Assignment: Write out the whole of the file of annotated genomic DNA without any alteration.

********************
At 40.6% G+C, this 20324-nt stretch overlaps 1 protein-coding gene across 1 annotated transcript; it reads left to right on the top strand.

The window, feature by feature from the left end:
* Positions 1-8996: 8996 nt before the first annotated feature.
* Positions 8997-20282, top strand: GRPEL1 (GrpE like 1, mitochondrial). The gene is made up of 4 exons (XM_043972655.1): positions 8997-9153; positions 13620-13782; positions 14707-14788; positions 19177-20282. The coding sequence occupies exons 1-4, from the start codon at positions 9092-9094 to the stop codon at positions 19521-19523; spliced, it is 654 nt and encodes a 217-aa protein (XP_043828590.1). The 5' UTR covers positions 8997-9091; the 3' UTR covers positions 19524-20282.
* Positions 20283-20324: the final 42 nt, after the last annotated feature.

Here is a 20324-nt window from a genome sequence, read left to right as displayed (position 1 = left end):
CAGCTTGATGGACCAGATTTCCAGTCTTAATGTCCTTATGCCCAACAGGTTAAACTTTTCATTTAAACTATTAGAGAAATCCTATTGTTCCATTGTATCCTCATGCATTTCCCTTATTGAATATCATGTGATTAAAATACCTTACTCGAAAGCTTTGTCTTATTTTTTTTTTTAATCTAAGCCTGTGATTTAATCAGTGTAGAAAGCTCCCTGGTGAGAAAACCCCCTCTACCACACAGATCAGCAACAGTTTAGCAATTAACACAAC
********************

At 40.6% G+C, this 20324-nt stretch overlaps 1 protein-coding gene across 1 annotated transcript; it reads left to right on the top strand.

The window, feature by feature from the left end:
* Positions 1-8996: 8996 nt before the first annotated feature.
* Positions 8997-20282, top strand: GRPEL1 (GrpE like 1, mitochondrial). The gene is made up of 4 exons (XM_043972655.1): positions 8997-9153; positions 13620-13782; positions 14707-14788; positions 19177-20282. The coding sequence occupies exons 1-4, from the start codon at positions 9092-9094 to the stop codon at positions 19521-19523; spliced, it is 654 nt and encodes a 217-aa protein (XP_043828590.1). The 5' UTR covers positions 8997-9091; the 3' UTR covers positions 19524-20282.
* Positions 20283-20324: the final 42 nt, after the last annotated feature.

Here is a 20324-nt window from a genome sequence, read left to right as displayed (position 1 = left end):
CAGCTTGATGGACCAGATTTCCAGTCTTAATGTCCTTATGCCCAACAGGTTAAACTTTTCATTTAAACTATTAGAGAAATCCTATTGTTCCATTGTATCCTCATGCATTTCCCTTATTGAATATCATGTGATTAAAATACCTTACTCGAAAGCTTTGTCTTATTTTTTTTTTTAATCTAAGCCTGTGATTTAATCAGTGTAGAAAGCTCCCTGGTGAGAAAACCCCCTCTACCACACAGATCAGCAACAGTTTAGCAATTAACACAAC